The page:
The Principles of Good Leadership for Remote Teams


As more and more finance teams recognize the joint employee/employer benefits in remote work how should finance heads adjust their leadership style?

In this episode of The Human Behind the Screen Shauna explores this questions with Kelly Vaughn, an entrepreneur, developer, and Shopify expert and partner.

A full Remote Company

The Principles of Good Leadership for Remote Teams

For somebody who has worked as a freelancer her whole life; starting at the very young age of 14, Kelly has collected enough experience to know she seriously prefers to work remotely and that she has the knowledge to lead a remote team.

As an early leader of remote teams Kelly learned which qualities to look for in her employees. “If they already have experience working remotely or if they have experience freelancing, it’s a good indicator they’re capable and will do well in a remote environment. I think the other thing…is their communication style. I look for good communicators in person, on the phone and via email when I’m going through the interview process”.

Leaders that Helps You to Grow

Thanks to all of those years working as a freelancer and remote worker, Kelly has collected a great set of skills, as a worker and as a leader. She is also a trained therapist, which gives her another set of skills, to use in her business. As Kelly said, her leadership style is very hands-off, she likes to empower her team, so they feel that they can work perfectly without her micromanaging them. “I hire them because I know that they’re going to be a great remote worker and if I find that they’re not going to be a great remote worker, I know that I do need to replace them”.

As a leader Kelly believes its important she creates the communication channels with her team and makes herself available for her team as much as possible. She respects time zone differences and seeks ways to make them work in the team’s favor.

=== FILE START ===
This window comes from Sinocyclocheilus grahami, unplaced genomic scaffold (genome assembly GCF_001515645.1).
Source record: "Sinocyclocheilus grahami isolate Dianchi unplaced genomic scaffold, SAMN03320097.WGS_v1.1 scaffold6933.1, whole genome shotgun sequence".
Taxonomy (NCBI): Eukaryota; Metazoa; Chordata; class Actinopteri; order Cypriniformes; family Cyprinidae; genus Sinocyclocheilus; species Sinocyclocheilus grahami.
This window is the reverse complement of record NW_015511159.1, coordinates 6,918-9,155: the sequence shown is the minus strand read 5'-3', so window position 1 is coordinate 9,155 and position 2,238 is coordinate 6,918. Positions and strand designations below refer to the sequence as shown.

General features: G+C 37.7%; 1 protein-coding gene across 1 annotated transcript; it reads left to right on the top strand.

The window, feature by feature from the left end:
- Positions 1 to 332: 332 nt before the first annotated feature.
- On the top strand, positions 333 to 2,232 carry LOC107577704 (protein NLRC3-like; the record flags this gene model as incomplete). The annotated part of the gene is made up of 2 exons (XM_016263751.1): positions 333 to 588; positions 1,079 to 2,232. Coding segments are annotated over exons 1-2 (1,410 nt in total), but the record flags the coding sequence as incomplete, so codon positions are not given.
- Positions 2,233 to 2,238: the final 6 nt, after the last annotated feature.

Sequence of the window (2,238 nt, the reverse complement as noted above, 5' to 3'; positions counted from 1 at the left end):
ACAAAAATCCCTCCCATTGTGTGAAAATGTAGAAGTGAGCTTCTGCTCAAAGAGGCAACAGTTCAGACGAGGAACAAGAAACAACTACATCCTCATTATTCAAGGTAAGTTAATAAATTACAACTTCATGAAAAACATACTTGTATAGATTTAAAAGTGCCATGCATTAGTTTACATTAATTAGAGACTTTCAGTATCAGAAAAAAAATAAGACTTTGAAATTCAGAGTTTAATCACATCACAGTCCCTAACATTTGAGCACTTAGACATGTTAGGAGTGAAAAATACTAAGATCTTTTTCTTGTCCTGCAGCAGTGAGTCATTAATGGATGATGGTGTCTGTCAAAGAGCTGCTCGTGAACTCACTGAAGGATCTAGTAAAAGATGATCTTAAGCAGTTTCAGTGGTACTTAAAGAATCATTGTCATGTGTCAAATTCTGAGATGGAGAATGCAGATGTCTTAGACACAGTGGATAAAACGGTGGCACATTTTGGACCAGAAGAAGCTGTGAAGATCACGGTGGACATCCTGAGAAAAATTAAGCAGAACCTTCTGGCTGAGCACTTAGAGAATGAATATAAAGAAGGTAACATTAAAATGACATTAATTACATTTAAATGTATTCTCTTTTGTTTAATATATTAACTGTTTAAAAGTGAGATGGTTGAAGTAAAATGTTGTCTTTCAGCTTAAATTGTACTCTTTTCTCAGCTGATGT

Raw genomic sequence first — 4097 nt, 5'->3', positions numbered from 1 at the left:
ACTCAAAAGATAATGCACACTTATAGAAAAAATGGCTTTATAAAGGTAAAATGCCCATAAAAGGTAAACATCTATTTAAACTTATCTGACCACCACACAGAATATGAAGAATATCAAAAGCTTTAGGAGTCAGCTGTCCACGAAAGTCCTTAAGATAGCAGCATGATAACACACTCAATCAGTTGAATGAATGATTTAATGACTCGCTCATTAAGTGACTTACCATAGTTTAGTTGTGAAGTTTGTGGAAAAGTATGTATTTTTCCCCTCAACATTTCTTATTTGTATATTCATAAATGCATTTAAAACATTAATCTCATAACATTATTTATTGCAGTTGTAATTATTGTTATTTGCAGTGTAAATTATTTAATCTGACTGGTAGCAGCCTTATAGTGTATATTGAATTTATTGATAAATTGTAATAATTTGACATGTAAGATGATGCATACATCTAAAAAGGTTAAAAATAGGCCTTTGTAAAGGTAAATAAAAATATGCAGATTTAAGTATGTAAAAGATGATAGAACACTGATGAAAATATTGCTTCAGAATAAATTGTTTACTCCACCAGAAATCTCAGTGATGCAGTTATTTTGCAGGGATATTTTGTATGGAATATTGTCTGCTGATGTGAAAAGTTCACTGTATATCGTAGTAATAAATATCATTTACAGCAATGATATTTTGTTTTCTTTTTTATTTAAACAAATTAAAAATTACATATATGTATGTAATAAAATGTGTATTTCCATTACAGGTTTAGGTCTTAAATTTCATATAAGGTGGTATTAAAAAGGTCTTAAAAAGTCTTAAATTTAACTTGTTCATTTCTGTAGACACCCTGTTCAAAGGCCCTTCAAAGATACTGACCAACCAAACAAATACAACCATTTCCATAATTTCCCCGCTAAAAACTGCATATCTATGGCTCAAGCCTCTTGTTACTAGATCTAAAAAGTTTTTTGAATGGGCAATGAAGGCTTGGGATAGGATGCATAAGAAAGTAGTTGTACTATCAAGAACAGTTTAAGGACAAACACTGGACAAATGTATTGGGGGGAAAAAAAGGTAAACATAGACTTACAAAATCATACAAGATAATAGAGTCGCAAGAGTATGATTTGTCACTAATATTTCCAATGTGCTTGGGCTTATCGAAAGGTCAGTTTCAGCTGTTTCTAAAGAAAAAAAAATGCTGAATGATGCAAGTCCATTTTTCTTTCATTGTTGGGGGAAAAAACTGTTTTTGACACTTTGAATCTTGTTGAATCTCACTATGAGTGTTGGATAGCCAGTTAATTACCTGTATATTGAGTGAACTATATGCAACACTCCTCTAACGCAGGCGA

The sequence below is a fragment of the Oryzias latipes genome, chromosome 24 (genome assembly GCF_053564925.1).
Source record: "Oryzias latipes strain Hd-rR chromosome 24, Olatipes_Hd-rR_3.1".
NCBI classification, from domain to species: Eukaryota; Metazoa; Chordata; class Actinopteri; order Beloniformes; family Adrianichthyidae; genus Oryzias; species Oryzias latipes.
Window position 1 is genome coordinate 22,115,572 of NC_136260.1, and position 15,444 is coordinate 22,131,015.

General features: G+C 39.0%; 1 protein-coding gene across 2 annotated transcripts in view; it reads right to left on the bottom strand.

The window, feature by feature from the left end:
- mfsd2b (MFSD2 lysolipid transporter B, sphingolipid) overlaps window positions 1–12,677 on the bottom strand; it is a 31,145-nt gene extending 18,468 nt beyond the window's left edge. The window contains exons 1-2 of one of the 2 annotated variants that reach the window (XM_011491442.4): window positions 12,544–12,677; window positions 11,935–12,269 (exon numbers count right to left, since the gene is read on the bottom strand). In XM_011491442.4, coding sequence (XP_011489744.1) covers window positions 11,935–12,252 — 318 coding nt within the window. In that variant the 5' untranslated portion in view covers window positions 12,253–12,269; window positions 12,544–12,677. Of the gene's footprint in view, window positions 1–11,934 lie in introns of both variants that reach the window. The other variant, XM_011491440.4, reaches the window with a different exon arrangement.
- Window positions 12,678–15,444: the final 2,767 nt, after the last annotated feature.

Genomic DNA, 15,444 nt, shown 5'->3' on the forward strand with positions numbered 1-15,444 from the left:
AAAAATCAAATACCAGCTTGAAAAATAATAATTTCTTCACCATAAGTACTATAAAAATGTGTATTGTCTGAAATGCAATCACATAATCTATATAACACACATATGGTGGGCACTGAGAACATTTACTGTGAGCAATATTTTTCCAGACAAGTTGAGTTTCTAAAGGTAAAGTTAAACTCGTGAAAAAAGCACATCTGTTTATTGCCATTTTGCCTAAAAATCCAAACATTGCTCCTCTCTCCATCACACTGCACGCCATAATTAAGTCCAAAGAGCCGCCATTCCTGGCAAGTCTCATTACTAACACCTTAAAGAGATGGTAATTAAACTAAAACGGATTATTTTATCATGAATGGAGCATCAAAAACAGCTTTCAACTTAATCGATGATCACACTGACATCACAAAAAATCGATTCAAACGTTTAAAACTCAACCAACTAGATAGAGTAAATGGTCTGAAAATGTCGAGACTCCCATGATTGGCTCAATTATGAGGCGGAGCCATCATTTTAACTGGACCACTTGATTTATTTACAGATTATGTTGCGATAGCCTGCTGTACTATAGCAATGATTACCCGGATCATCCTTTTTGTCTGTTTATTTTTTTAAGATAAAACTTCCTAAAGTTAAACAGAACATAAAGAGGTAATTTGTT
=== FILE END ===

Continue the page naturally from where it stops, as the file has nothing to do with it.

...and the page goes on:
Kelly is aware that not everyone feels comfortable working exclusively from home. She reimburses them if they choose to work from a co-working space. She also is willing to pay for online courses that allow her team to grow and acquire new skills. “I want to provide them the resources that will help them grow personally and professionally. I could not survive without them, and I need them to feel like they’re not only a part of the company but also growing themselves”

Transparency within the Company

When it comes to a company with a fully remote team, transparency is a must to create a connection and improve team interactions. Kelly shares with us how she contributes as a leader to create that transparency. “I try to keep a lot of the conversations that we have open to everybody… on the team… if anybody can jump into a conversation, it doesn’t matter where you’re faced, as long as they feel comfortable joining in on the conversation, then I’ve done my job. Fostering those kinds of conversations and being the one again to start those conversations, and making people feel comfortable to jump in on the conversation even if we’re not seeing each other face to face all the time” Kelly said.